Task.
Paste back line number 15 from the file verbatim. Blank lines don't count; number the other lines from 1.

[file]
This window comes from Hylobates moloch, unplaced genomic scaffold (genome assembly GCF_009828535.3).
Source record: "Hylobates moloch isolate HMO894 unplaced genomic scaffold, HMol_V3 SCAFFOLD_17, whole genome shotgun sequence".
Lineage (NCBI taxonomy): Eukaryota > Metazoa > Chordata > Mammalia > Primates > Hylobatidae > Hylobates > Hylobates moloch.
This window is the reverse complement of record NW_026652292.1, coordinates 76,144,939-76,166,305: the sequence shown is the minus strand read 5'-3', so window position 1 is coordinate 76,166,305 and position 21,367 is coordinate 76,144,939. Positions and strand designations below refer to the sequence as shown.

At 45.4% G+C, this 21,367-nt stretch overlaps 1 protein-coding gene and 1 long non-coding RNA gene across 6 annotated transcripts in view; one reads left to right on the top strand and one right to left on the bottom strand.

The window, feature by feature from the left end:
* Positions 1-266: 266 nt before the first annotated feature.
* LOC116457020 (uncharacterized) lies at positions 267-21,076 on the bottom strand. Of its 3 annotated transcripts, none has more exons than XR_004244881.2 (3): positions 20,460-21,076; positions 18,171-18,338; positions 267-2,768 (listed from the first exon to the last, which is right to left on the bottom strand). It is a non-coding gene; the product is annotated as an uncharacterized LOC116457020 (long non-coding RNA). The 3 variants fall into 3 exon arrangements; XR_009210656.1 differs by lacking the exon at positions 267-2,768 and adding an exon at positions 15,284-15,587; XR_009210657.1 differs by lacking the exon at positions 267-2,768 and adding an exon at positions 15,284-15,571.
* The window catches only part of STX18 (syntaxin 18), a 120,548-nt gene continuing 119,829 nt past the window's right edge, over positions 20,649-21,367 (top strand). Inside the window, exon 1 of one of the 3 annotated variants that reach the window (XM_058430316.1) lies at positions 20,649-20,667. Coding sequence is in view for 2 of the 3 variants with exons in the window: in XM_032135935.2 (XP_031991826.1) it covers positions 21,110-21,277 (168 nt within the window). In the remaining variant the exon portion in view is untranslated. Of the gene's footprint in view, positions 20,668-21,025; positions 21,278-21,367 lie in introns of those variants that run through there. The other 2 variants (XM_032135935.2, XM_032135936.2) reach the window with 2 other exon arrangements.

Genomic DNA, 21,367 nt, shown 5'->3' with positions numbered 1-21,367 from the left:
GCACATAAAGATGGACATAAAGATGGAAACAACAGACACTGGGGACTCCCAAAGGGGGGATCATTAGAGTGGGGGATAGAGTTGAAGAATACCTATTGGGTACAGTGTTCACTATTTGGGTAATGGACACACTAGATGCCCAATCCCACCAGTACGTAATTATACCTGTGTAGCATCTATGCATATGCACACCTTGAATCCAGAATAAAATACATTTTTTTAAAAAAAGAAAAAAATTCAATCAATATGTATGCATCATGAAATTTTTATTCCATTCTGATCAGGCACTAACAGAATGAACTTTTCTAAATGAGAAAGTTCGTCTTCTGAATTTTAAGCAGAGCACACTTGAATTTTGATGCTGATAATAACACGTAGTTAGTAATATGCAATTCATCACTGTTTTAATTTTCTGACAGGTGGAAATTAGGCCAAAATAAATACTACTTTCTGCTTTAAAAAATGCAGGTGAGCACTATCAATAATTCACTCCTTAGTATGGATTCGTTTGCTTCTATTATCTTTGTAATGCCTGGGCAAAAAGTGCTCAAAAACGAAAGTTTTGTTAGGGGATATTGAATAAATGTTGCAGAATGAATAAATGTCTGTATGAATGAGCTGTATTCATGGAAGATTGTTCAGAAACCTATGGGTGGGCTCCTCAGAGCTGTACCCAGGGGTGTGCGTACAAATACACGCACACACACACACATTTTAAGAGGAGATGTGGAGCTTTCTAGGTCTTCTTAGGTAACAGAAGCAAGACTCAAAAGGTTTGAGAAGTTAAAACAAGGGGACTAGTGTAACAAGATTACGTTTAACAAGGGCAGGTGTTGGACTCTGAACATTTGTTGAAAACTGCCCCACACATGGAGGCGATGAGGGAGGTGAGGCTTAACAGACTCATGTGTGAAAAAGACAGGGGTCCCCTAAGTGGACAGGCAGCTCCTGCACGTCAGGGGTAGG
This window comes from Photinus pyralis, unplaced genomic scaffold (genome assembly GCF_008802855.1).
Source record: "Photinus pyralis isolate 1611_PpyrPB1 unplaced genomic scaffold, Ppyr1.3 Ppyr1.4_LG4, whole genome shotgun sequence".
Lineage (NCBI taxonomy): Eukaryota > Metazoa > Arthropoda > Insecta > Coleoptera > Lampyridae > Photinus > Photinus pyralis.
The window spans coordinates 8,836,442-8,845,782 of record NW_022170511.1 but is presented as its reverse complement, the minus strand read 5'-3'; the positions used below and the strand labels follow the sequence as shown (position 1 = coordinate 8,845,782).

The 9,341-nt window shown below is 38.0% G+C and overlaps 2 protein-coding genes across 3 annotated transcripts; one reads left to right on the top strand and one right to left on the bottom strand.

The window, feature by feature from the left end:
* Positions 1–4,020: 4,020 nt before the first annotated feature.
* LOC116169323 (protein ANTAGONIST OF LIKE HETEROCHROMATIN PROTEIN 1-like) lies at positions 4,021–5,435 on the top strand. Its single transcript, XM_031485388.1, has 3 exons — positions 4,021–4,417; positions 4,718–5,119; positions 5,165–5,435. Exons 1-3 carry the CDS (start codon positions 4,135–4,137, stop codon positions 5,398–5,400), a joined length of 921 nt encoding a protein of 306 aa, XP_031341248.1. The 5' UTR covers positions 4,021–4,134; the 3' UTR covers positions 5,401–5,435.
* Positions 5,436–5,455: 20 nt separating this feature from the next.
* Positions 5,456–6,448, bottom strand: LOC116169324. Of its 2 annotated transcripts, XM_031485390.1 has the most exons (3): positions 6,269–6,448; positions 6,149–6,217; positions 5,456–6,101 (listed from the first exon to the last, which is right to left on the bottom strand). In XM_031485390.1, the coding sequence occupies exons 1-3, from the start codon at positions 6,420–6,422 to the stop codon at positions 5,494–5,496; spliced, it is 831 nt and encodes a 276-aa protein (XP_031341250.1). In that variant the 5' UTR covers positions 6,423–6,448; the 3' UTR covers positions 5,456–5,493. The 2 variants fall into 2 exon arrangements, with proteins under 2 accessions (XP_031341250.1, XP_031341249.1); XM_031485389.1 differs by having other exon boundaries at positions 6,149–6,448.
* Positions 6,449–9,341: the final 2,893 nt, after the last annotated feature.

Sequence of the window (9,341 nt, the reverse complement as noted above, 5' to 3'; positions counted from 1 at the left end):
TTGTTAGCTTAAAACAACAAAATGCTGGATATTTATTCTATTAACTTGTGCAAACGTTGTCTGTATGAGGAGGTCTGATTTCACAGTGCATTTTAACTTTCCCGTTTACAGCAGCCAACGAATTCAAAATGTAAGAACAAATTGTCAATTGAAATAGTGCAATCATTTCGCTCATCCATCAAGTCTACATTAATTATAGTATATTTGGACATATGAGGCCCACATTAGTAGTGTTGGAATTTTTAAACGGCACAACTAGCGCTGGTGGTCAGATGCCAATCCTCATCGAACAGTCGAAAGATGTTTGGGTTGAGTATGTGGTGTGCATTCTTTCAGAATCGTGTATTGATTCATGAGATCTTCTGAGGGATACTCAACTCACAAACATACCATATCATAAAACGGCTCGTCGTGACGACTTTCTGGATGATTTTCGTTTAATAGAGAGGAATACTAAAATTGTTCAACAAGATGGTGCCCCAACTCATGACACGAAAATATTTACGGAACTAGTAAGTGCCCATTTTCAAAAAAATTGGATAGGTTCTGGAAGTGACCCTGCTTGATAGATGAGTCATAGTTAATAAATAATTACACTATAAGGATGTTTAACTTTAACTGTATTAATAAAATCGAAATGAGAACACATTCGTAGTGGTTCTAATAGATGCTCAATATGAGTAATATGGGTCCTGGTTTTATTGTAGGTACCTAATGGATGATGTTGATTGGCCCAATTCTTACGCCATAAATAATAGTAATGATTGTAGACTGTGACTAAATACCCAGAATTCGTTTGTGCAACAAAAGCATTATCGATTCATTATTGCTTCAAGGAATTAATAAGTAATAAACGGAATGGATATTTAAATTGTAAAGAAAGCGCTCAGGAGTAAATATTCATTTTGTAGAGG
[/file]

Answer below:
The window spans coordinates 8,836,442-8,845,782 of record NW_022170511.1 but is presented as its reverse complement, the minus strand read 5'-3'; the positions used below and the strand labels follow the sequence as shown (position 1 = coordinate 8,845,782).